First Look: Ditch Witch Introduces Unique Track Trencher

A first look at new products and technologyDitch Witch has introduced a new 275-horsepower track trencher named the HT275.

With its power and 70,000-plus pounds of mass, the HT275 is significantly smaller than most big track trenchers, can do jobs that smaller trenchers can’t, and is much more versatile than other trenchers of comparable size, according to Steve Seabolt, product manager for heavy duty trenchers.

Seabolt said features that set the HT275 apart from other equipment include:

  • Modular design that allows attachments to be changed out in the field
  • Operator environment that is unlike any other trencher available in the market
  • Serviceability and productivity

“Together these features add up to increased utilization and, ultimately, greater return on investment,” said Seabolt.
Primary markets are expected to be small-diameter pipeline installation and other energy-related work, such as wind farms and solar installations, “underdrain” slotted pipe adjacent to highways, and agriculture tiling installation of slotted drainage pipe to drain water from fields.

The HT275’s value is not limited to these specific markets, but it is well-suited for any long trenching run to install underground pipe. “Purpose-built” attachments add to its versatility. Attachments can be changed in a few hours in the field without heavy hoists or cranes.

Versatility

“The unit can do heavy duty rock trenching when equipped with a centerline attachment,” Seabolt continued. “It can do offset trenching along the side of roadways, with the sliding trencher attachment.”
The centerline trenching attachment is capable of digging to depths of 10 feet and widths to 26 inches, depending on boom and chain.

The sliding trencher attachment traverses from center to right and can dig to 6-foot depths and 24-inch widths, depending on boom and chain.

Boom and chain options include single or double line booms, dirt bits, rock bits and multiple chain patterns for most soil conditions.

Centerline trencher and sliding trencher attachments are equipped with standard cross conveyor spoil systems, allowing spoils to be placed on either side of the trench. An optional truck load conveyor can be used with the sliding trencher to streamline the job site, by simultaneously loading spoil into a truck. An earth saw disc trencher attachment is available that digs to depths of 54 inches and widths to 14 inches. The earth saw attachment can be used for excavating a ditch or pre-ripping in advance of a plow unit.

A unique feature of the HT275 is its tilting undercarriage.

“Not only does the main frame tilt to five degrees on each side to allow for vertical trenching on sloped terrain,” said Seabolt, “but each of the tracks tilts independently, working at a different angle for maximum traction on uneven terrain. This patent-pending design also includes a float feature track to automatically tilt to adjust to changing conditions throughout a job, enabling the unit to make installations in roadside ditches and similar conditions.”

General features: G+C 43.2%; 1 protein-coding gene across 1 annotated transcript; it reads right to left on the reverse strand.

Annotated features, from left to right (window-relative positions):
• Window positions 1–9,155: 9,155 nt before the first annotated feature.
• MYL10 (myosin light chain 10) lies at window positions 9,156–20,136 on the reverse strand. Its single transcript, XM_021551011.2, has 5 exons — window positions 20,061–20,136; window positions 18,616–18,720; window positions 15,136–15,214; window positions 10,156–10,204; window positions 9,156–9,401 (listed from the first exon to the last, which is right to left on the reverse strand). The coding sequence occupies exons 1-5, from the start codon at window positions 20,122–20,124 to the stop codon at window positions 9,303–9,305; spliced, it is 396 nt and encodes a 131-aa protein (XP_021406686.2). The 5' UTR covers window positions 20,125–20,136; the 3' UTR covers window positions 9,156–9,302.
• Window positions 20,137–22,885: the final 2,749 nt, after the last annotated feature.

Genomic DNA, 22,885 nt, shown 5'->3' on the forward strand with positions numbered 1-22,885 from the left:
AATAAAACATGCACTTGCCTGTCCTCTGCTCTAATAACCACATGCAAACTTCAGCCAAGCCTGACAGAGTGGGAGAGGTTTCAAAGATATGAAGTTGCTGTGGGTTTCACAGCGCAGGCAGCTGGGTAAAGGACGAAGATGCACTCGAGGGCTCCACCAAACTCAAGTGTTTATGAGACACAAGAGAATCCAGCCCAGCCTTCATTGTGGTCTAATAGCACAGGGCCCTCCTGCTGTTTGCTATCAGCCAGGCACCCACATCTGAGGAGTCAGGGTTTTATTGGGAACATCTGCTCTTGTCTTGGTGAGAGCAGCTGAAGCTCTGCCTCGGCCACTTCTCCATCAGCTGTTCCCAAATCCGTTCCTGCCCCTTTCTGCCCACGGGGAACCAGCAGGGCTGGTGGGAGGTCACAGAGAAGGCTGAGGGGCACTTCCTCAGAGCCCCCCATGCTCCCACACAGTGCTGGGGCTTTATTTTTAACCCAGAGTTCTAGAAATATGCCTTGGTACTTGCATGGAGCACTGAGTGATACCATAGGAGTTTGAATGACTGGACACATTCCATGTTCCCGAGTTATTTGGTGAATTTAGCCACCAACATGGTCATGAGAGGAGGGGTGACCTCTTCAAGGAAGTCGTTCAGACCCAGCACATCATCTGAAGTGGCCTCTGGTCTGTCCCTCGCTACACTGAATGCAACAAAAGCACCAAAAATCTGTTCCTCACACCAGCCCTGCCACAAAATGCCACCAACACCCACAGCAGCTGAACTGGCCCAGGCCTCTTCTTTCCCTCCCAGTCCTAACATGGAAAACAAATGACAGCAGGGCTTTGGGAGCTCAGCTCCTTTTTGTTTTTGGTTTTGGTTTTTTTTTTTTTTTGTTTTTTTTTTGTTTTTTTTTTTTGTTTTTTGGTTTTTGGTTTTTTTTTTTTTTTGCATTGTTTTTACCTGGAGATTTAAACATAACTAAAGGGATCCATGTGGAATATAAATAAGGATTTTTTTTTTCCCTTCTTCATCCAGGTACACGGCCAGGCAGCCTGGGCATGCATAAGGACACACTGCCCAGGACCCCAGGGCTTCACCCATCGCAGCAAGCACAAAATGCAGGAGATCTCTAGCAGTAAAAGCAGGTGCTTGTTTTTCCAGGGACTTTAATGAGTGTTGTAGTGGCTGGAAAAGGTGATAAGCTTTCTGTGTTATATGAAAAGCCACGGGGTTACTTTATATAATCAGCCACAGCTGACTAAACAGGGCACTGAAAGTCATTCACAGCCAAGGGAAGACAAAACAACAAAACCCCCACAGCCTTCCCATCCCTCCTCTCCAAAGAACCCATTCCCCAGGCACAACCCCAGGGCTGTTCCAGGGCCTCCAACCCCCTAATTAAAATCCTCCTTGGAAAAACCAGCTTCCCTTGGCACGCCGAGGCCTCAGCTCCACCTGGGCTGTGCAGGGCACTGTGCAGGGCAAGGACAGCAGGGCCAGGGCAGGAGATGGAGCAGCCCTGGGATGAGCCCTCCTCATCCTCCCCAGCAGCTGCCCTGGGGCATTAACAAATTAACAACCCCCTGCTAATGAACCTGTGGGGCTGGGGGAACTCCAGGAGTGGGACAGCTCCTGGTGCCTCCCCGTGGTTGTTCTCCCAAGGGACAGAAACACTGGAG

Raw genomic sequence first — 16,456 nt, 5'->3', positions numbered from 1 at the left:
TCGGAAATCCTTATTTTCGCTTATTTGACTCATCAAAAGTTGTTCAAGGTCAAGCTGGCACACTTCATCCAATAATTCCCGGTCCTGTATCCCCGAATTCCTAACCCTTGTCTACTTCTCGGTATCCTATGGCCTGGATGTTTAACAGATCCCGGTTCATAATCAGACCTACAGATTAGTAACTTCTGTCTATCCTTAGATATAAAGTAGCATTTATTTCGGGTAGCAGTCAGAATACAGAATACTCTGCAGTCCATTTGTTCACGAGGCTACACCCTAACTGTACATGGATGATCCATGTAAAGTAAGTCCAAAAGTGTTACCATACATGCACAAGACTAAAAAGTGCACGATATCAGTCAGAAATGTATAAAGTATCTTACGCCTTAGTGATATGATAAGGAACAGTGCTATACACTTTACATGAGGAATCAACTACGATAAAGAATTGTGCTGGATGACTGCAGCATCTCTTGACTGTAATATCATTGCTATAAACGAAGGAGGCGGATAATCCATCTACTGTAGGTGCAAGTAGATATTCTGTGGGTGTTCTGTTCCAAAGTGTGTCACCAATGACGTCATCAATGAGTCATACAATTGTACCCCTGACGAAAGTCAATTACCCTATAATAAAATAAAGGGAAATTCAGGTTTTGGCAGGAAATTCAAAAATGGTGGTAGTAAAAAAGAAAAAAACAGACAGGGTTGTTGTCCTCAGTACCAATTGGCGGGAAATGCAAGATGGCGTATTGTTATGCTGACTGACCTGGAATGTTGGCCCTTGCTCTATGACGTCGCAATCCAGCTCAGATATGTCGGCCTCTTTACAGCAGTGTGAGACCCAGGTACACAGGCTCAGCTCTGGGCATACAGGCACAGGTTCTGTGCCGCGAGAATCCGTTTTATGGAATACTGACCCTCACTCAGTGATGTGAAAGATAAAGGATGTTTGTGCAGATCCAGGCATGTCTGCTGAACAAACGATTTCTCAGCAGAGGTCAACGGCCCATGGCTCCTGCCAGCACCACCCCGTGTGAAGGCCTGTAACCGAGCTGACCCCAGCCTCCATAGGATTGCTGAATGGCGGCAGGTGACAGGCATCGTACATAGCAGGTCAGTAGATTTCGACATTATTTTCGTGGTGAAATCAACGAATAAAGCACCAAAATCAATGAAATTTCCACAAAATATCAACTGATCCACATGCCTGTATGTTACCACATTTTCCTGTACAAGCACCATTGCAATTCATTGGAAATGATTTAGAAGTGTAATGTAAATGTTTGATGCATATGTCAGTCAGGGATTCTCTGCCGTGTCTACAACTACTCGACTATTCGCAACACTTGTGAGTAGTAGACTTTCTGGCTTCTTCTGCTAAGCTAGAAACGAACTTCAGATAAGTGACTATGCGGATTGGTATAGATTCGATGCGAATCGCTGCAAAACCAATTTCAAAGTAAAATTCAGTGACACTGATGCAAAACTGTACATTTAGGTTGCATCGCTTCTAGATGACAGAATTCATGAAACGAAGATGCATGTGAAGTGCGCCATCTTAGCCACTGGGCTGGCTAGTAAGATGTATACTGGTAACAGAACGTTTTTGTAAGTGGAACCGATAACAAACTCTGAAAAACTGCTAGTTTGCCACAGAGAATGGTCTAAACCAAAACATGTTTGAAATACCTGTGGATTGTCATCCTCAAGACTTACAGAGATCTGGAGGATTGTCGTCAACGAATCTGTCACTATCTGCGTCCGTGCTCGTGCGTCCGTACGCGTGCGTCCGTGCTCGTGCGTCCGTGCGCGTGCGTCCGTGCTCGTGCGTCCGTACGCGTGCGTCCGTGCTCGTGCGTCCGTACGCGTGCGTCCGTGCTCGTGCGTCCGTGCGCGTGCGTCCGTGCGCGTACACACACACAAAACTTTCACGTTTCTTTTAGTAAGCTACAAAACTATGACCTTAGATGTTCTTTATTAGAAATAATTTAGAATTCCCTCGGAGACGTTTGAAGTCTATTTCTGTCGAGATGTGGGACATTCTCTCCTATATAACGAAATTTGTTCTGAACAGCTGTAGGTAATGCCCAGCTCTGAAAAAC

Comfort, practicality

An obvious difference between the HT275 and other trenchers is the operator environment.

“The spacious cab traverses left or right for maximum visibility,” Seabolt said. “It includes heat, air, pressurization, standard sound and vibration dampening, and an operator’s console like no other. The console and back seat swivel together up to 270 degrees. There also is plenty of room for a standard flip down trainer’s seat on every machine.

“Large color displays show operating data and external camera views. Controls are intuitive and easy to use with dual joysticks controlling the tractor and attachments. AM/FM Bluetooth radio, and LED work lights are standard.” The HT275’s design simplifies service.

Patent-pending track frames are designed for easy removal, minimizing time spent on track repairs. A one-piece, fully-opening hood offers easy access to the engine and all routine maintenance points. A wireless remote allows operators to perform all maintenance tasks, including slowly advancing the digging chain for maintenance from ground level without climbing in and out of the cab.

Unit weight varies with configuration. Base unit weight is less than 50,000 pounds. Total weight typically is from 65,000 to 79,000 pounds. The modular design of attachments allows a unit to quickly be split into two truckloads. With widths of less than 102 inches, split loads typically do not require permitting.

In summary, Seabolt said the HT275 is rugged, durable and powerful, with features that automate routine tasks to reduce operator fatigue and increase productivity. “Productivity is the bottom line,” Seabolt emphasized.

Ditch Witch is a Charles Machine Works company. In addition to trenchers, the Ditch Witch product line includes vibratory plows; horizontal directional drilling equipment; drill pipe, bits, reamers, and other downhole tools; fluid systems; vacuum excavators; and compact utility equipment.

FOR MORE INFO:
Ditch Witch, (800) 654-6481, ditchwitch.com

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